6.8/10
38,247
126 user 218 critic

The Company Men (2010)

R | | Drama | 11 February 2011 (USA)
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2:32 | Trailer

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The story centers on a year in the life of three men trying to survive a round of corporate downsizing at a major company - and how that affects them, their families, and their communities.

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Popularity
4,415 ( 1,732)
2 wins & 11 nominations. See more awards »

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Cast

Cast overview, first billed only:
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...
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Suzanne Rico ...
Gail
...
Rittenour
Adrianne Krstansky ...
Carol
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Ken
Celeste Oliva ...
Jane
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Conal
...
Diane
Chris Everett ...
Barbara
...
Sally
Lance Greene ...
Landry
...
Karen
Allyn Burrows ...
Stevens
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Storyline

When the GTX Corporation must cut jobs to improve the company's balance sheet during the 2010 recession, thousands of employees will take the hit, like Bobby Walker (Ben Affleck). Bobby learns the real life consequences of not having a job. Not only does he see a change to his family lifestyle, and the loss of his home, but also his feelings of self-worth. Written by Douglas Young (the-movie-guy)

Plot Summary | Add Synopsis

Taglines:

In America, We Give Our Lives To Our Jobs. It's Time To Take Them Back See more »

Genres:

Drama

Motion Picture Rating (MPAA)

Rated R for language and brief nudity | See all certifications »

Parents Guide:

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Details

Country:

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Language:

Release Date:

11 February 2011 (USA)  »

Also Known As:

Company Men  »

Filming Locations:

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Box Office

Budget:

$15,000,000 (estimated)

Opening Weekend:

$647,797 (USA) (21 January 2011)

Gross:

$4,439,063 (USA) (13 May 2011)
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Company Credits

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Technical Specs

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Aspect Ratio:

1.85 : 1
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Did You Know?

Trivia

John Wells included real sentences and explanations from CEOs and their wives gathered from his research for the screenplay. See more »

Goofs

When Bobby first picks up the plywood to carry upstairs you can see it has many knotholes on both sides. When he arrives upstairs the plywood is clear (no knots). See more »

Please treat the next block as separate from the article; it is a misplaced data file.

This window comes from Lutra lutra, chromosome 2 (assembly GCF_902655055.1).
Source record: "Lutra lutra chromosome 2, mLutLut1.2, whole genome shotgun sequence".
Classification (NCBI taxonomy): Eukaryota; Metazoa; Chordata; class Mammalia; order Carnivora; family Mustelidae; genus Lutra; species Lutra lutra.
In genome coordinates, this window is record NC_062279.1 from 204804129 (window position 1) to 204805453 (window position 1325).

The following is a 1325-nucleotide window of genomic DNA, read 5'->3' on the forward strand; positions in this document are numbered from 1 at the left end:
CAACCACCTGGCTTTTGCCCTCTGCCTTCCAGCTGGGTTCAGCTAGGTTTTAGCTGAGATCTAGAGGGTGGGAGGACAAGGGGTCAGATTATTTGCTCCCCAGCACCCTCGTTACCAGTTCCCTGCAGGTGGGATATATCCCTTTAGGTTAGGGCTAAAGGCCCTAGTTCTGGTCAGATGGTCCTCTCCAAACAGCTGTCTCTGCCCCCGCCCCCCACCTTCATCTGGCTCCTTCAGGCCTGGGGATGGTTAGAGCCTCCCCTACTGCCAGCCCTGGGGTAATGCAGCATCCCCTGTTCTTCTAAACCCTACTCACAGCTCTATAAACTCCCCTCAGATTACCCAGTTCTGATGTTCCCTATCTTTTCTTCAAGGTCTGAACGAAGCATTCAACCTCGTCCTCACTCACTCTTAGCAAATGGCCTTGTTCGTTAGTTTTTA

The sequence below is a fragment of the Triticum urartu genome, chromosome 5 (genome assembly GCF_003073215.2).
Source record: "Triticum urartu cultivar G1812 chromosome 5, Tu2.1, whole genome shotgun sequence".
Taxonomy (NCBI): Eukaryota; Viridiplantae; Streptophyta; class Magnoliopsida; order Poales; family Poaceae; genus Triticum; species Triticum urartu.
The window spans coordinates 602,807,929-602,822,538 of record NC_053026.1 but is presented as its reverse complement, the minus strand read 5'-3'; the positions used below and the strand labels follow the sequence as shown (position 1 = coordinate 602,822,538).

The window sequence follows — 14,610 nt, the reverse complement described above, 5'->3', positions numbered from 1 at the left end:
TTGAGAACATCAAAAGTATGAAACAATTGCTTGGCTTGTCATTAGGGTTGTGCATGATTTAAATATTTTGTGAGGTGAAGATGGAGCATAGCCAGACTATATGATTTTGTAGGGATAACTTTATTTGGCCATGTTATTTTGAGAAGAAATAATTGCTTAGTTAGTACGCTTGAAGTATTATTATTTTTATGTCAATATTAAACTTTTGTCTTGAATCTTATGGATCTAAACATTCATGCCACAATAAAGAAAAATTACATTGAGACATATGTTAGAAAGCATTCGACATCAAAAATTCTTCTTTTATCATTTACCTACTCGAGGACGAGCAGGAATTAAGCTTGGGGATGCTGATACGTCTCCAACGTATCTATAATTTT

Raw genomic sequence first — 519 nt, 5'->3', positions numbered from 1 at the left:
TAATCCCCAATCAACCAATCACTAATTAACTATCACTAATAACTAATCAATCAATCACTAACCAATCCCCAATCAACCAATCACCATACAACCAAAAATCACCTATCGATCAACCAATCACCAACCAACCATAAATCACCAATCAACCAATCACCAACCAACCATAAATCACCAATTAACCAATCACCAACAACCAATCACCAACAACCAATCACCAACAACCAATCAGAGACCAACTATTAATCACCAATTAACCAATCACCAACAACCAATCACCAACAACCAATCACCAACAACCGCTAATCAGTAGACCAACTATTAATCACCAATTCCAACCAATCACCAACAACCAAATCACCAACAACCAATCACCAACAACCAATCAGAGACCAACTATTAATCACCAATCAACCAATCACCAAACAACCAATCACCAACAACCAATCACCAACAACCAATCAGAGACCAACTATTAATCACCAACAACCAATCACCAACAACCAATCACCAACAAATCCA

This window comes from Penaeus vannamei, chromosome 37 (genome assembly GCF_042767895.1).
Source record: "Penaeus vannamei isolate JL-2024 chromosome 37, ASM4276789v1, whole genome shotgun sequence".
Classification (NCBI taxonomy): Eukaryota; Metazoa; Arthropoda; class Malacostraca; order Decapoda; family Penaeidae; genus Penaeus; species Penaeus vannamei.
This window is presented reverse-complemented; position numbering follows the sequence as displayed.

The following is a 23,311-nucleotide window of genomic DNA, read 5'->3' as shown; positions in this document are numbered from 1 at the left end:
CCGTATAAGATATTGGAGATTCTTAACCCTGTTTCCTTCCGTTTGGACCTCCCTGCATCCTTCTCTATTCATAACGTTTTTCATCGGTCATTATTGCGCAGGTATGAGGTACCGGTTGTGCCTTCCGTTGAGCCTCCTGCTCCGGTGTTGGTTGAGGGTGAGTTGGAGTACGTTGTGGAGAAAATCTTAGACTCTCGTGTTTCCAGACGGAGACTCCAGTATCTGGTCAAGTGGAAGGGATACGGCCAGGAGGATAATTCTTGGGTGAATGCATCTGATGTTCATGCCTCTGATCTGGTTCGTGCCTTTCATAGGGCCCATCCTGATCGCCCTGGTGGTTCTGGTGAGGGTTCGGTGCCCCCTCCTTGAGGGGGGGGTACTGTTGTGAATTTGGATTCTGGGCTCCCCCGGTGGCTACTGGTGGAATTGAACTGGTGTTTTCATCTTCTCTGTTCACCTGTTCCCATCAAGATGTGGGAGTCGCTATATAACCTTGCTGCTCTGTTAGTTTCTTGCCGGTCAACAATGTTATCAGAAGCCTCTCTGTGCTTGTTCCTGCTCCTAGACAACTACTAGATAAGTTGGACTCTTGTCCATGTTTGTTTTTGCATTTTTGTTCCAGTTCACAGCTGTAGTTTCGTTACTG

Quotes

HR Director: I'm confident all these dismissals will stand up under legal scrutiny.
Gene McClary: What about ethical scrutiny.
HR Director: We're not breaking any laws, Gene.
Gene McClary: I guess I always assumed were trying for a higher standard than that, Paul.
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Crazy Credits

Midway through the credits, financial reports from various news sources can be heard for a minute. See more »

Connections

Features Solitaire (1981) See more »

Soundtracks

On My Feet
Written by Mark Oliver Everett (as Mark O. Everett)
Performed by The Eels (as Eels)
Courtesy of Vagrant Records
Under license from E Works Records
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Frequently Asked Questions

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User Reviews

 
Don't take your job or this movie for granted
22 January 2011 | by (Memphis, Tennessee) – See all my reviews

(Synopsis) When the GTX Corporation must cut jobs to improve the company's balance sheet during the 2010 recession, thousands of employees like Bobby Walker (Ben Affleck) will take the hit. The company really doesn't care about their employees who have given many years of loyal and faithful service. To the company they are not faces, but only numbers. Bobby learns the real life consequences of not having a job. Not only does he see a change in his family lifestyle, and the loss of his home, but also his feelings of self-worth.

(My Comment) This is a story of what many workers in the U.S. are enduring during the present economic crisis. Many companies are cutting jobs by the thousands to placate their shareholders by reducing the company's employee overhead and hopefully driving up their stock price. Actually the movie shows the hardships and what can happen to anyone, including people in management, when they no longer have a job. It first affects them internally, then their families, and finally the communities they live in. Out of work people first resist changing their lifestyles, then they go into denial, and finally acceptance of the hand they have been dealt. Ben Affleck's outstanding performance of enduring disappointment of not finding a job and worry for not providing for his family proved this point. The moral of the story is that we should not take our jobs for granted. (The Weinstein Company, 1:49 Rated R) (7/10)


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